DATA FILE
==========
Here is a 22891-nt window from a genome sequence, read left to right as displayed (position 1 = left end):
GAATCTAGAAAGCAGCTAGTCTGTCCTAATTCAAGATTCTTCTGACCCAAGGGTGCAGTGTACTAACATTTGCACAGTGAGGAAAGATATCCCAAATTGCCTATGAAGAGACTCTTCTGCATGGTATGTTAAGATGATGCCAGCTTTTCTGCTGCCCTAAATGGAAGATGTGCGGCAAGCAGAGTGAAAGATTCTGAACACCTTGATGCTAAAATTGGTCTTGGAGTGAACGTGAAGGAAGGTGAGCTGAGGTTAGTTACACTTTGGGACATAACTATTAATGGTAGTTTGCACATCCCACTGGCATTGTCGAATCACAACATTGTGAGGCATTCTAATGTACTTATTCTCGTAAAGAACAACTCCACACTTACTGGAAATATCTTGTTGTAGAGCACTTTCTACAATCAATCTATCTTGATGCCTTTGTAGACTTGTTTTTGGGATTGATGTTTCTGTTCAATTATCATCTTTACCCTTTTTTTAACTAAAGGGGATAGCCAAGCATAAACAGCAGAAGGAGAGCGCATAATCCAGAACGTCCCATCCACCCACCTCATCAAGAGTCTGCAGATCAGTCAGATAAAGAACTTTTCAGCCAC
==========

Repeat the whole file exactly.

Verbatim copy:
Here is a 22891-nt window from a genome sequence, read left to right as displayed (position 1 = left end):
GAATCTAGAAAGCAGCTAGTCTGTCCTAATTCAAGATTCTTCTGACCCAAGGGTGCAGTGTACTAACATTTGCACAGTGAGGAAAGATATCCCAAATTGCCTATGAAGAGACTCTTCTGCATGGTATGTTAAGATGATGCCAGCTTTTCTGCTGCCCTAAATGGAAGATGTGCGGCAAGCAGAGTGAAAGATTCTGAACACCTTGATGCTAAAATTGGTCTTGGAGTGAACGTGAAGGAAGGTGAGCTGAGGTTAGTTACACTTTGGGACATAACTATTAATGGTAGTTTGCACATCCCACTGGCATTGTCGAATCACAACATTGTGAGGCATTCTAATGTACTTATTCTCGTAAAGAACAACTCCACACTTACTGGAAATATCTTGTTGTAGAGCACTTTCTACAATCAATCTATCTTGATGCCTTTGTAGACTTGTTTTTGGGATTGATGTTTCTGTTCAATTATCATCTTTACCCTTTTTTTAACTAAAGGGGATAGCCAAGCATAAACAGCAGAAGGAGAGCGCATAATCCAGAACGTCCCATCCACCCACCTCATCAAGAGTCTGCAGATCAGTCAGATAAAGAACTTTTCAGCCAC